Written by Jackie Carroll, CEO of Media Works
The 8th of September is World Literacy Day. According to data released by the UNESCO Institute for Statistics, adult literacy and youth literacy rates continue to rise, which is good news! However, “literacy for all – children, youth and adults – is still an unaccomplished goal and an-ever moving target”. In 2013, UNESCO reported that 774 million adults (15 years and older) still cannot read or write – two-thirds of them (493 million) are women.
The 2012 General Household Survey (GHS) conducted by Statistics South Africa found that 92.9% of South Africans can read and write. What makes me nervous about this figure is that the way they defined literacy. According to the GHS, the adult education literacy rate is “the self-reported ability to read and write short sentences” and it assumes that anyone with an education level equal to or higher than Grade 7 is literate. Adults over the age of 15 with an education lower than Grade 7 were asked if they were able to write their name, read, fill in a form, write a letter, count change or read road signs. The results were astonishing –almost 7% of the population have some or a lot of difficulty reading, or are unable to read. To summarise, this means that 18,9 million people over the age of 20 and have a highest education level of between Grade 7 and 11, were not asked if they have any difficulty reading or writing!
We must remember that the literacy rate is not a measurement of high level training and education. It measures the percentage of people with the ability to read for knowledge, write coherently and think critically about the written word. To be literate, one must be able not only to decipher the symbols which make up words but also to interpret text or read for meaning.
Adults need to be able to read, as it enables independence for them. People who are able to read, can conduct their own affairs – banking, applications for accounts and dealing with correspondence. Also, if a person is able to read, they are able to formulate their own opinions on issues such as politics and labour situations. Being able to read the newspaper for example enables people to arrive at their own conclusions and not blindly follow what has been told to them, as they know no different.
What can be done to improve the numbers in South Africa? In my opinion, the new General Education and Training Certificate for Adults (GETCA) is the answer. Earlier this year I collaborated with Umalusi as part of the Qualifications Reference Group that is responsible for drafting the GETCA. It is the equivalent of Grade 9 and takes into account the needs of adults – they are not the same as a school-going child. It will eventually replace the GETC: ABET (Adult Education Training) (NQF Level 1)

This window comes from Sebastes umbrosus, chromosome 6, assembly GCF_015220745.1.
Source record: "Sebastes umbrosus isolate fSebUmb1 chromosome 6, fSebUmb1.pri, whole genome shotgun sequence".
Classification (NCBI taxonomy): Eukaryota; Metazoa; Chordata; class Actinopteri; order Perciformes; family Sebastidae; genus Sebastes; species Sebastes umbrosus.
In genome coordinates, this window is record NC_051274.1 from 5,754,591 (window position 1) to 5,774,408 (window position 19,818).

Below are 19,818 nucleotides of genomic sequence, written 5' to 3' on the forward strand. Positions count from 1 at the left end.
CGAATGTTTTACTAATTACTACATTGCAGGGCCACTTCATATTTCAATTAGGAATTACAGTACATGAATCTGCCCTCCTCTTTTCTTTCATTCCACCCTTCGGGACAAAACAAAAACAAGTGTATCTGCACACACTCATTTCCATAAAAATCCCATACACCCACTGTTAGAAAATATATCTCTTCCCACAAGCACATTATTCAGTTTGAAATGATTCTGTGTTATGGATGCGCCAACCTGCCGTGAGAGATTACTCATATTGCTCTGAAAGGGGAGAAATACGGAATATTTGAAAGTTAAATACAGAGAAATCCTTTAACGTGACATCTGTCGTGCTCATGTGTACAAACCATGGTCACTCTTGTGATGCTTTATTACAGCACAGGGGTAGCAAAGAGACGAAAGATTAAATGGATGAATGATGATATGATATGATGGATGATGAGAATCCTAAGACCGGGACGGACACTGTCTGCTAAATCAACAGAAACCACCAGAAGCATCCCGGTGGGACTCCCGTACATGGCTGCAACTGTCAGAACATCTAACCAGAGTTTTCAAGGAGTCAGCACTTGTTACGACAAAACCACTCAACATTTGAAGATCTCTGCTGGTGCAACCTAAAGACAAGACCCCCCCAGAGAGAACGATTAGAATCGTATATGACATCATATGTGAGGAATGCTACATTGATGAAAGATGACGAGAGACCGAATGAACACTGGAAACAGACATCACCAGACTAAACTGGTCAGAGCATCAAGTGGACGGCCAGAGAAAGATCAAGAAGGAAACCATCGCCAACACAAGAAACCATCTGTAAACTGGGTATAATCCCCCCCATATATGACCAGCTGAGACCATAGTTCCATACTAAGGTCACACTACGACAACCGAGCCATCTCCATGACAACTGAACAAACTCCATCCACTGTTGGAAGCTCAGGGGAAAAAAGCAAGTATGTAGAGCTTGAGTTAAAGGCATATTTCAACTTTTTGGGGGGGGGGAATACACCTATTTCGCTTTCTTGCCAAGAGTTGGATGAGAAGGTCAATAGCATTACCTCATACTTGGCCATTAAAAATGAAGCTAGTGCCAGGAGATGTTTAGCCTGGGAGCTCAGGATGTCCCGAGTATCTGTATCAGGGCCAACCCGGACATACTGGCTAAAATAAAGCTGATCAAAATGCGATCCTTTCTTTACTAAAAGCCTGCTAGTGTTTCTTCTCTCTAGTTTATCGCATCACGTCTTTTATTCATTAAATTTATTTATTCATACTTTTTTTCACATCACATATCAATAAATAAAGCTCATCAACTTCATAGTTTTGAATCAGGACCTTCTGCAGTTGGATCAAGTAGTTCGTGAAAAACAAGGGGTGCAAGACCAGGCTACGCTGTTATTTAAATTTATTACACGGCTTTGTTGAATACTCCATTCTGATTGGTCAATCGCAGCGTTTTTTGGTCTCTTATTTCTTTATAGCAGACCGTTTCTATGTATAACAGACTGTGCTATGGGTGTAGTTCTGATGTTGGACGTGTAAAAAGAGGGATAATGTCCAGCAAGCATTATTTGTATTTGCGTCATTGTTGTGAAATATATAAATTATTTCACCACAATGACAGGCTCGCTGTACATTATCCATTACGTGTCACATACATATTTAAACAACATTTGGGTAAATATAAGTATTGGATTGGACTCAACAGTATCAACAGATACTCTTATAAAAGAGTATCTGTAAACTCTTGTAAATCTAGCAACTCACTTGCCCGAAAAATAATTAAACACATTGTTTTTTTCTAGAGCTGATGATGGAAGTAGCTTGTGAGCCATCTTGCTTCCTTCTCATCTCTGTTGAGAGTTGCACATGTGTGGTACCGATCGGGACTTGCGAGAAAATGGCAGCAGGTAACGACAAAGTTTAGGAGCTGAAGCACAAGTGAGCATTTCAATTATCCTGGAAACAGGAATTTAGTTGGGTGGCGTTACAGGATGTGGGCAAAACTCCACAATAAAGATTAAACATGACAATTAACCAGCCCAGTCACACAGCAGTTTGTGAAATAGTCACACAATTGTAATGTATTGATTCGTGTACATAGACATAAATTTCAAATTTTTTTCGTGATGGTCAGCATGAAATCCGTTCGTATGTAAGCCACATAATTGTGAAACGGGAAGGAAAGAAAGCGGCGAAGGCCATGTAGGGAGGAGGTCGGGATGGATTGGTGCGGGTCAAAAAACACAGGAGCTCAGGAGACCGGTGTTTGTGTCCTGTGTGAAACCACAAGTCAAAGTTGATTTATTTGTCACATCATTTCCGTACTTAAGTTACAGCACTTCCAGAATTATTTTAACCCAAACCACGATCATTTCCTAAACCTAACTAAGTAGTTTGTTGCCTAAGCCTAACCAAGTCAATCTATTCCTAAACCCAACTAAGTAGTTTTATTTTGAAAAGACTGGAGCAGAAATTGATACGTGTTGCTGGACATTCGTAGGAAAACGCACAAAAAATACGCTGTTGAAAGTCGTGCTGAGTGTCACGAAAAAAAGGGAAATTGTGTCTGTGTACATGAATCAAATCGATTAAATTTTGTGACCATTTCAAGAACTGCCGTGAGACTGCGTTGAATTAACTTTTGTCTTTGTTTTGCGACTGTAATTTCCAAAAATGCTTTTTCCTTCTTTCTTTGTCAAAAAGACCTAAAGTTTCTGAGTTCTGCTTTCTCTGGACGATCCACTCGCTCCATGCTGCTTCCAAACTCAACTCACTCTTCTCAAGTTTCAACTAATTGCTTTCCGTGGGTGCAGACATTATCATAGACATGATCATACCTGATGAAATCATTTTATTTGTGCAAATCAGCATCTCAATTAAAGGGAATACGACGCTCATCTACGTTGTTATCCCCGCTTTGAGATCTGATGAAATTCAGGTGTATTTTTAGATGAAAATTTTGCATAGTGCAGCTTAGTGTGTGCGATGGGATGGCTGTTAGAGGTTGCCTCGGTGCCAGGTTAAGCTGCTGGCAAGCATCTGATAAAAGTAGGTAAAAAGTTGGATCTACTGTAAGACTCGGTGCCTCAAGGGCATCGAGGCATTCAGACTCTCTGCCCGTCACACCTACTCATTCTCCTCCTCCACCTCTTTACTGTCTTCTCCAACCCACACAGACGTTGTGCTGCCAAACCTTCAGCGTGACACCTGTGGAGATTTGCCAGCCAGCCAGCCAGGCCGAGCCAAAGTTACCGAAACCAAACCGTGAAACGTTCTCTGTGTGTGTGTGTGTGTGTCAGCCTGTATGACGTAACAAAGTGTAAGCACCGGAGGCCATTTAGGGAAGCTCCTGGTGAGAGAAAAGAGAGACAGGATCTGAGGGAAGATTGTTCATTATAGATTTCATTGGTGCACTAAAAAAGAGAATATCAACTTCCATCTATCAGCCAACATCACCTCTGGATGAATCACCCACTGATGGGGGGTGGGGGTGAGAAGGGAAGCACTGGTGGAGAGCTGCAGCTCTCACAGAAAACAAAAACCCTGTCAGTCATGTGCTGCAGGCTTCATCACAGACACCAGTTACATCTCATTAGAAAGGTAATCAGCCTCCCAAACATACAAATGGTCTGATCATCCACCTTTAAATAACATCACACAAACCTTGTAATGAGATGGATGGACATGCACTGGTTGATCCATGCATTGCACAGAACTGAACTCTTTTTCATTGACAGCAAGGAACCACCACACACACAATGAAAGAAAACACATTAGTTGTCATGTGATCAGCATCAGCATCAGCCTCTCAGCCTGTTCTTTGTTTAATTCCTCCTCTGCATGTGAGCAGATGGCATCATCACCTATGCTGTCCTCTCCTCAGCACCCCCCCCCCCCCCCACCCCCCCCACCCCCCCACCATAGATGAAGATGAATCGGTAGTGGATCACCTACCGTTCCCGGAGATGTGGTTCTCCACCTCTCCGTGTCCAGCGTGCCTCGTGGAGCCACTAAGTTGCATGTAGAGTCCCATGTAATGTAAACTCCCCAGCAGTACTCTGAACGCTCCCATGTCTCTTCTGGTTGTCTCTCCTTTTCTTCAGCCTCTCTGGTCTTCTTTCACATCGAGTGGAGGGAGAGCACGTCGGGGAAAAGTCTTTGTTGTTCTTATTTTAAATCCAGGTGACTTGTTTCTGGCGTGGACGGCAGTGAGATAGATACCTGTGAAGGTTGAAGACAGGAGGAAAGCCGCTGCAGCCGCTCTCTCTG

The GETCA is curriculum-based and requires adults to pass a minimum of four subjects. It is through this qualification that we are trying to improve on past practices namely:
- Raising the pass mark to 50%
- Insisting on Maths Core and not Maths Literacy
- A curriculum that is specifically designed for out of school youth who have lost the opportunity to finish formal schooling
- Articulation into the NASCA (National Senior Certificate for Adults) which will ensure further educational opportunities.
This draft qualification was sent out for comment and a lot of positive feedback was received. We made the minor adjustments that were recommended and it is now ready to be signed off by the Minister and shall then be gazetted.
I look forward to the day when this new approach is implemented and we begin to see more and more adults become productive members of society. As Kofi Annan said,”Literacy is a bridge from misery to hope. It is a tool for daily life in modern society. It is a bulwark against poverty, and a building block of development, an essential complement to investments in roads, dams, clinics and factories. For everyone, everywhere, literacy is, along with education in general, a basic human right. Literacy is, finally, the road to human progress and the means through which every man, woman and child can realise his or her full potential.”
- UNESCO Literacy Portal
- UNESCO International Literacy Day
- International literacy data
Adult Education Training
About Media Works:
- Media Works is an Adult Education Training (AET) provider, accredited by Umalusi, with the drive and energy to tackle literacy and numeracy challenges in South Africa and in the rest of the world. They have built their company to be a leader in this industry based on this passion. Over the last three years, the company has trained an average of 40 000 AET learners per year.
- Through a process of focused research and experience gained at the cutting edge of skills and knowledge transfer, Media Works is able to offer organisations world class, cost-effective localised products and services.
- Media Works has developed customised computer-assisted AET (Adult Education Training) products that boast an 80%-plus pass rate.
- The company offers a number of training delivery methods including computer-assisted, face-to-face and a combination of the two (blended learning), which has enabled thousands of ABET learners to access learning and upskill themselves.
- Using the Blended Learning approach, learners are taught by following lessons on the computer, completing written exercises in a workbook and interacting with a facilitator on a regular basis.
- The wide range of AET subjects and programmes cover everything that is needed to get a workforce productive, including subject matter that tackles basic literacy and numeracy.
- For more information, please visit www.mediaworks.co.za